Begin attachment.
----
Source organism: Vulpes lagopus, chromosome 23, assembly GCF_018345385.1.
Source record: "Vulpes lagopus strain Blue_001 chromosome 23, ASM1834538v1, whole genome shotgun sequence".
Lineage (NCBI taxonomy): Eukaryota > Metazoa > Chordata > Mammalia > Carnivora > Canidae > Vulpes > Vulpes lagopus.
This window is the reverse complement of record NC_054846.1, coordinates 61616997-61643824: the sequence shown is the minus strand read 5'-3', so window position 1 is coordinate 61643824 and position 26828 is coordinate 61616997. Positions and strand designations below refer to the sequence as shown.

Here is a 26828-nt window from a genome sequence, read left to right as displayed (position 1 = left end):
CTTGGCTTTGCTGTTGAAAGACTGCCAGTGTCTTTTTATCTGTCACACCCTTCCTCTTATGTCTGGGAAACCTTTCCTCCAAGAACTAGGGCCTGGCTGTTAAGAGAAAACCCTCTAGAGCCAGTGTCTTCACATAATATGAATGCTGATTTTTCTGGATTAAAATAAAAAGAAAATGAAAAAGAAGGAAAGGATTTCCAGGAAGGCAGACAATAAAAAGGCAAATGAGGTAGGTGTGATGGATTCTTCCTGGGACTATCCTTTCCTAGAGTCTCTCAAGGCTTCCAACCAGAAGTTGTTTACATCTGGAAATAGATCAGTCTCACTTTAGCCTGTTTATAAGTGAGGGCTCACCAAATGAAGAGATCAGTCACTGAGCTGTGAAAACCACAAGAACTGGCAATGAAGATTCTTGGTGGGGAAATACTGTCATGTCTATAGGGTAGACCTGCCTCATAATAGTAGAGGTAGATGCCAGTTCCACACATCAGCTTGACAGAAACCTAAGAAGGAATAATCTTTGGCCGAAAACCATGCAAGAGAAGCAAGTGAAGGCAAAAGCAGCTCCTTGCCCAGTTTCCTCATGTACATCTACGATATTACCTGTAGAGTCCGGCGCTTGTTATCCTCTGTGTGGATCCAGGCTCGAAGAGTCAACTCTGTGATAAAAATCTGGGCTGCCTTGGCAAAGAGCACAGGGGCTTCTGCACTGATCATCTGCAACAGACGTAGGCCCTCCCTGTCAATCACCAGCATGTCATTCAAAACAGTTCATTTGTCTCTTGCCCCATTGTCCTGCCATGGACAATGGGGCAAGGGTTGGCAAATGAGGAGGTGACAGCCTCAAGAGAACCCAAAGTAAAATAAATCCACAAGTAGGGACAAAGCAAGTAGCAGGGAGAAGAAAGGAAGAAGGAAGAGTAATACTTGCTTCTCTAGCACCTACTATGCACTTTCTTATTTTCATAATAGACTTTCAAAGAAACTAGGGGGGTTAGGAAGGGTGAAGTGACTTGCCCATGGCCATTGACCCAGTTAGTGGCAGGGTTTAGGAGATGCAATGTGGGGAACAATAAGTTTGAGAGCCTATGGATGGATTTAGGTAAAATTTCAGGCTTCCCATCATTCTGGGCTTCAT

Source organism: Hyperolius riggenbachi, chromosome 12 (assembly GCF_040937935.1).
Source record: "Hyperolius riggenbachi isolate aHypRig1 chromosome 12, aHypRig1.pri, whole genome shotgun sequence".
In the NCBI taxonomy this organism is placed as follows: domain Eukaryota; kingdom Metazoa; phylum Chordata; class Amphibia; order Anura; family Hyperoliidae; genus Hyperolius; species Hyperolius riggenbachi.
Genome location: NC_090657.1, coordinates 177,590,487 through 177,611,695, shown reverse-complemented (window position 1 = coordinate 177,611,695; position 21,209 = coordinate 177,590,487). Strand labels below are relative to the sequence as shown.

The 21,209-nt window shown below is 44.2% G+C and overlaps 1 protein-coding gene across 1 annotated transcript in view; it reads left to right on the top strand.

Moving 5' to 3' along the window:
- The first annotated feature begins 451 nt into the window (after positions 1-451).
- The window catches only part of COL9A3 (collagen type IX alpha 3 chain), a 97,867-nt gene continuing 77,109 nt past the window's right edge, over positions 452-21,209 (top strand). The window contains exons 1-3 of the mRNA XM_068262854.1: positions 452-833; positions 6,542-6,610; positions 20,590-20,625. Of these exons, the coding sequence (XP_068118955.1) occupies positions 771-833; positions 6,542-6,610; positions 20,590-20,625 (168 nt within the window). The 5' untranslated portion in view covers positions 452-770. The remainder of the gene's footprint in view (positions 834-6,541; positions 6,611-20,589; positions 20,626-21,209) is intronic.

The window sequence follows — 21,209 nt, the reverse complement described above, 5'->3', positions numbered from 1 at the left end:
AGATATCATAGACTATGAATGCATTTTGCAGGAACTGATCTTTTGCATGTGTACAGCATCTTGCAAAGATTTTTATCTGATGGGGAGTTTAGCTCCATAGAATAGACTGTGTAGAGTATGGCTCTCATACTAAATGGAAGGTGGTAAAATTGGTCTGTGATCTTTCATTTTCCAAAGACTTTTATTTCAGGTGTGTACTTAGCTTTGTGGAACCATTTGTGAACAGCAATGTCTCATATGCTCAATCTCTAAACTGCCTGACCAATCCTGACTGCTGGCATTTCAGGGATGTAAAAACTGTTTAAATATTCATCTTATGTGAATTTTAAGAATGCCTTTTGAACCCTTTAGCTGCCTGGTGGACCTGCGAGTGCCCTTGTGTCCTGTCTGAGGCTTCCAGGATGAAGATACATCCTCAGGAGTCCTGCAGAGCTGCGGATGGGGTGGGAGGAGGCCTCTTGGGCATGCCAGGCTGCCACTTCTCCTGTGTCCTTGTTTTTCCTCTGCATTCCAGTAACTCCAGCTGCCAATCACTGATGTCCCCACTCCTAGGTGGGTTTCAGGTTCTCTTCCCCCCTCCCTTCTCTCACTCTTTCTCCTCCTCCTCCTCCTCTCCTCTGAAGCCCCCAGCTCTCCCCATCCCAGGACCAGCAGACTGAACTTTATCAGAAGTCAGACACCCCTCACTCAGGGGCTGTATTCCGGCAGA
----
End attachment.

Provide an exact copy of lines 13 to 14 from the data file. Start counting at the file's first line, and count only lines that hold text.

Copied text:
- The first annotated feature begins 451 nt into the window (after positions 1-451).
- The window catches only part of COL9A3 (collagen type IX alpha 3 chain), a 97,867-nt gene continuing 77,109 nt past the window's right edge, over positions 452-21,209 (top strand). The window contains exons 1-3 of the mRNA XM_068262854.1: positions 452-833; positions 6,542-6,610; positions 20,590-20,625. Of these exons, the coding sequence (XP_068118955.1) occupies positions 771-833; positions 6,542-6,610; positions 20,590-20,625 (168 nt within the window). The 5' untranslated portion in view covers positions 452-770. The remainder of the gene's footprint in view (positions 834-6,541; positions 6,611-20,589; positions 20,626-21,209) is intronic.